To the editor: I was sickened by the spectacle in Congress on Tuesday as Israeli Prime Minister Benjamin Netanyahu used every means possible to promote his own political credentials in Israel before the upcoming election. ("Netanyahu warns against Iran nuclear deal but offers no 'viable' options," March 3)
What incredible chutzpah for him to accept an unprecedented invitation to speak before Congress without at least consulting with President Obama. To then stand there and berate the president on his own turf was heartbreaking and totally irresponsible.
Yes, Netanyahu delivered an excellent speech. He might have won the day, but I cannot help but ask if the consequences, the anger and divisiveness this caused, were worth it.
I wonder how all of those cheering members of Congress would react if Israeli opposition leader Isaac Herzog were to invite Obama, another very articulate speaker, to address the Knesset on dismantling all the settlements in the West Bank.
Barbara Rosen, Fullerton
To the editor: I can understand Netanyahu's concern. Iran would like to see Israel destroyed, and it wants to obtain nuclear weapons. The United States believes that it can negotiate a deal with Iran, but Netanyahu says this is folly.
The negotiations with Iran in some way resemble the Johnson administration's starting talks with the North Vietnamese. We were naive idiots who were eventually sent home to lick our wounds.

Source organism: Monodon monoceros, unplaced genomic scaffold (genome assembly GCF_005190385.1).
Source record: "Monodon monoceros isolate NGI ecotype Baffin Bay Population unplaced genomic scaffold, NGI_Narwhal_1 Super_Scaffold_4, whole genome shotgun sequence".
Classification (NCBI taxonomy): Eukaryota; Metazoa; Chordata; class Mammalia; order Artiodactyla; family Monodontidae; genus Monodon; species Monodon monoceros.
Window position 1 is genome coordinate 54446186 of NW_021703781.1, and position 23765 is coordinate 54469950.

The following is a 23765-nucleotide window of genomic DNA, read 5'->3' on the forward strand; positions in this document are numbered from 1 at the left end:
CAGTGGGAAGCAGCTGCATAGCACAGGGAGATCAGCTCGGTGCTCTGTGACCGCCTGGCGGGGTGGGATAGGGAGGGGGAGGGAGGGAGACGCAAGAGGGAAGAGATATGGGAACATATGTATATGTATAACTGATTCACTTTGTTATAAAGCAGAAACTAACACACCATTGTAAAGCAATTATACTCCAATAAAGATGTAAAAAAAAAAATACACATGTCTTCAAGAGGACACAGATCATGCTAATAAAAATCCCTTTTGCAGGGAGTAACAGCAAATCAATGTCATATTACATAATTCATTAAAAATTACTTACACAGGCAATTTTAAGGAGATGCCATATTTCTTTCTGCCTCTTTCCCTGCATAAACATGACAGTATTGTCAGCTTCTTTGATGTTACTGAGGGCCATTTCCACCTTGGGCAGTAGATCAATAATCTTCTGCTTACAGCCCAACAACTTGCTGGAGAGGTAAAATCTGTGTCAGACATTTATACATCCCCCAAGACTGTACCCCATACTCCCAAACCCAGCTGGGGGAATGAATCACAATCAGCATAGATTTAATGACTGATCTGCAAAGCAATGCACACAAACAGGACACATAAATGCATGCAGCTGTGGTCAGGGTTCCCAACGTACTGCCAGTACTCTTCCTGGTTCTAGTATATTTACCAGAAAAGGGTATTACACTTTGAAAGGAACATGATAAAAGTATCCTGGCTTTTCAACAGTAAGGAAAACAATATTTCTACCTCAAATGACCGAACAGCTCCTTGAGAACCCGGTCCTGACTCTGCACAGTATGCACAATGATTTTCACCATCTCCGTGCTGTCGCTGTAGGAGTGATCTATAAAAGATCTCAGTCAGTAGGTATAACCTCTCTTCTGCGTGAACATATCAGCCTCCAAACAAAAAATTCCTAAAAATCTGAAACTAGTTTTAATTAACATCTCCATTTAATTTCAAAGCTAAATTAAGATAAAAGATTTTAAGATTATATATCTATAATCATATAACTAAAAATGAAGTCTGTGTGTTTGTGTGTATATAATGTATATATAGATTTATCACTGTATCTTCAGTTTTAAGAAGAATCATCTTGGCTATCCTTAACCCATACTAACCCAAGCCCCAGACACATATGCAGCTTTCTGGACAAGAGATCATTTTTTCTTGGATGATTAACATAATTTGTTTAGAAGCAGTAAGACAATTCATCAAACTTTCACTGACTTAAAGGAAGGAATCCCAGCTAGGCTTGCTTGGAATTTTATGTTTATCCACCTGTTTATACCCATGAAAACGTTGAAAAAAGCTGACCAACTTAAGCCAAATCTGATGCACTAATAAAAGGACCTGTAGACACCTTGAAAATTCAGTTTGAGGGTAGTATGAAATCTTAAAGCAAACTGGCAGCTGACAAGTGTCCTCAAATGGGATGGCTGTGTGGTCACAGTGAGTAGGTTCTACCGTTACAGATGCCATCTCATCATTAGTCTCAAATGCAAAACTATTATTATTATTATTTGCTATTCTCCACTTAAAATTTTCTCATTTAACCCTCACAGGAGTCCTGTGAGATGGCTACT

I can almost hear Netanyahu in my mind as I write this. He's lamenting bitterly, "You just don't get it, do you? You still don't know what you're dealing with."
Sorry, Prime Minister Netanyahu, you'll have to be patient with us. This isn't the first time, and it won't be the last.
Arthur G. Saginian, Santa Clarita
To the editor: Israel's current prime minister (an election may change who that is in two weeks) has come to tell the United States that we do not sufficiently appreciate the danger of Iran developing nuclear weapons.
Why do we always ignore the fact that the Middle East already has a country with a sizable nuclear weapons arsenal, one that refuses to join the International Atomic Energy Agency or submit to inspections, and one that has a history of engaging in military first-strikes against its neighbors?
That country, of course, is Israel.
What country's nuclear capacity is currently a threat to peace in the Middle East?
Erica Hahn, Monrovia
To the editor: I have been a vocal liberal for all of my adult life, and I still am. I have supported President Obama since the beginning, donating money and walking precincts for him in Nevada. It was the work of people like me that allowed him to carry an otherwise red state.
Now I am profoundly disappointed (as I was by Jimmy Carter in his time, and on the same issue). I see Obama as the Neville Chamberlain of our moment and Netanyahu as Winston Churchill, warning us of the danger at hand.
Irwin Spector, Studio City